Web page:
That has changed. Now you can get a high-quality thermal sight that is quite cost-effective.  The entire industry of thermal optics went through some growing pains early on.  This combined with their high cost has seen them mostly employed for hog hunting.

I think it’s well past time we take a hard look at thermal optics as the potential tool they could be.

A Brief Primer on Thermal Optics

To correct any possible misunderstanding, I think it’s important we spend a few brief words on what exactly a thermal optic is. It is not night vision and has a number of benefits over a standard night vision scope. I do believe night vision is a useful technology but not the equal of thermal optics.

Night vision relies on some form of illumination from an external source. That can be ambient light for some types or an IR illuminator for others. In order for something to show on night vision it has to reflect that illumination. It can not work in complete darkness and has a very limited range.

Thermal optics detect the radiation, in the form of body heat, that is emitted from a target. They can be used day or night and even in complete darkness. The range of thermal is often much farther and can easily exceed 1000 meters on some units.

All night vision is monochrome. Usually, you can pick out your target with night vision with little difficulty.  But if your target is near other reflective surfaces, it will just blend in. This is especially true of very small animals.

There is no blending in with thermal. The rainbow hues will stand out and be instantly recognizable. Even the quickest scan will show you if anything is near. From my home, I can clearly watch rats run around my barn over 200 yards from my window.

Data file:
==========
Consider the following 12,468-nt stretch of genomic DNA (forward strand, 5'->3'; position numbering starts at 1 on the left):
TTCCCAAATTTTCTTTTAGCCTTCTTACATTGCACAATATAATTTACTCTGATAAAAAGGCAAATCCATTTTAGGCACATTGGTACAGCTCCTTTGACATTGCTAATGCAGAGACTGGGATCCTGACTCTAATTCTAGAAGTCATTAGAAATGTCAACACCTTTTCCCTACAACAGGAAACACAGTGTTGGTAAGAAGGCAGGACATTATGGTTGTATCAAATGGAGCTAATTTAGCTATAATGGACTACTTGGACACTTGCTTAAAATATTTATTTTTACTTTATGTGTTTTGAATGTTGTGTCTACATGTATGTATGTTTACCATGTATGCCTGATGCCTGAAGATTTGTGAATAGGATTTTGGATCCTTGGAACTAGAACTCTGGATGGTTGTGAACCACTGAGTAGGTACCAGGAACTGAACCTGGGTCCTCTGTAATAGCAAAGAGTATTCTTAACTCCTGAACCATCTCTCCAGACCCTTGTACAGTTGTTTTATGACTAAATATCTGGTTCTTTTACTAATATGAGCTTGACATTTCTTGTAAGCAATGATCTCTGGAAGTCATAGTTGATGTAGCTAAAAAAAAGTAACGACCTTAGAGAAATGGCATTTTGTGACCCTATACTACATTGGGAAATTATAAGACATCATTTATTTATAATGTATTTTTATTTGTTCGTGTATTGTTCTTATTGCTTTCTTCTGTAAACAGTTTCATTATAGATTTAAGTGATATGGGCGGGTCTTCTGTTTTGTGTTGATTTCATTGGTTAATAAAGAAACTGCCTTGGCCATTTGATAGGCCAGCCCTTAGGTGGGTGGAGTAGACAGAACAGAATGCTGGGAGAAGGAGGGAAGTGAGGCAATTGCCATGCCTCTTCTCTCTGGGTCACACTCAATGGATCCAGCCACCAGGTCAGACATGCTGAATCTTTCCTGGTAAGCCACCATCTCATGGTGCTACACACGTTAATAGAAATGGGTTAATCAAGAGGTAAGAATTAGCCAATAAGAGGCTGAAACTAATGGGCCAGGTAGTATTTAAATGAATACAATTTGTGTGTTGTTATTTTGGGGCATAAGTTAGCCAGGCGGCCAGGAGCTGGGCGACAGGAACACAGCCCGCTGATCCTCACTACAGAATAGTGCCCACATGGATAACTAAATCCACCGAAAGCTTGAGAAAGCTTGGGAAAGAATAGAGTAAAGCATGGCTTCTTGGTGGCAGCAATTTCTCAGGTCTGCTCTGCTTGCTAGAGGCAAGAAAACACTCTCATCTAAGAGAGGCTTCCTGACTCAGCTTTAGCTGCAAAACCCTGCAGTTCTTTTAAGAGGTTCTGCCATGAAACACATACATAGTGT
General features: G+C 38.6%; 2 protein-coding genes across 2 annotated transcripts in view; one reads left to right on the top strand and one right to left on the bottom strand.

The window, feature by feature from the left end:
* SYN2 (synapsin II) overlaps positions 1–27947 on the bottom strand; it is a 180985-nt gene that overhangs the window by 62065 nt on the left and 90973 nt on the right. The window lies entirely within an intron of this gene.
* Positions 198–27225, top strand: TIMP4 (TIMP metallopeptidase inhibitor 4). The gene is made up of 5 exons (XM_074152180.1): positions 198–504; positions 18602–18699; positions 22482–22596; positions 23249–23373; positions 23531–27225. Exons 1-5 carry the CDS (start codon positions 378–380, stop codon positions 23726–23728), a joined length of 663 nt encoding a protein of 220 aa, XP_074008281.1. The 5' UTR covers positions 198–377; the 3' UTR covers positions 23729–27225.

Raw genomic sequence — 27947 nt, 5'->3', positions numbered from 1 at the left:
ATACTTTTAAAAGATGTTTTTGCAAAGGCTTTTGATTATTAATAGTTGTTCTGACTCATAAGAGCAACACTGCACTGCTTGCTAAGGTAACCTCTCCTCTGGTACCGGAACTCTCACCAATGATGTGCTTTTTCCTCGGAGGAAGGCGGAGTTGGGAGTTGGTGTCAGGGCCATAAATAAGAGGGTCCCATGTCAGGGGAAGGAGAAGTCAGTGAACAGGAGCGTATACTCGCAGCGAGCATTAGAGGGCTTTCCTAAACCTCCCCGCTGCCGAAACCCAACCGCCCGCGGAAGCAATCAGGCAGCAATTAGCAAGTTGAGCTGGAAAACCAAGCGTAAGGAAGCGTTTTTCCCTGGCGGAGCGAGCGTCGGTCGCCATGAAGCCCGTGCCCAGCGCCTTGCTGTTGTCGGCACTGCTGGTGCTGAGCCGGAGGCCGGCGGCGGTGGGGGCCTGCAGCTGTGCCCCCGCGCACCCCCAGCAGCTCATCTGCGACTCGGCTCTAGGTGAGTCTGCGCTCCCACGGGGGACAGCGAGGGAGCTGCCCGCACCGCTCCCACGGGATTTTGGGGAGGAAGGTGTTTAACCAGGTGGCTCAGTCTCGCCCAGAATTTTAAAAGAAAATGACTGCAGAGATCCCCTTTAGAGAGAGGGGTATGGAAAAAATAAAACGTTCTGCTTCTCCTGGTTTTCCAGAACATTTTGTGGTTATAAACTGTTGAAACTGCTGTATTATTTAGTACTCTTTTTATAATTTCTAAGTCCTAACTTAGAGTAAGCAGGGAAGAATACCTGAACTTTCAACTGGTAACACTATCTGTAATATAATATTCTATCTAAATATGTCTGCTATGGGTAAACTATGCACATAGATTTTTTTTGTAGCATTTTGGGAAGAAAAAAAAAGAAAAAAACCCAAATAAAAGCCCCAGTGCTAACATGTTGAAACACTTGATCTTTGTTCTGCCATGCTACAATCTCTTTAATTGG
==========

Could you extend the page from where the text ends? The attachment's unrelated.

I believe the versatility and power of a thermal optic make it a far better technology than night vision for many uses.

Why a Thermal Scope?

So far, I have referred to this technology as thermal optics. So, why would I write this article about thermal scopes specifically instead of monoculars, goggles, or any of the other devices? That comes down to choosing a tool that is capable of multiple tasks.

Firstly, this is because a scope can serve as a hunting tool where other forms of thermal optics cannot. But that is just scratching the surface.

I am sure that most readers have a weapon mounted light. When there is something to investigate near our homes, many of us will reach for that weapon with its light rather than just picking up a flashlight.

The weapon mounted light serves the same purposes of a flashlight but with defensive capability.  A weapon mounted thermal optic serves the same purpose.

Because of the way that thermal works, using goggles or a monocular in conjunction with a weapon would be impossible. You would never be able to see your sights. A scope will do everything any other type of thermal will but has a weapon attached should you need it.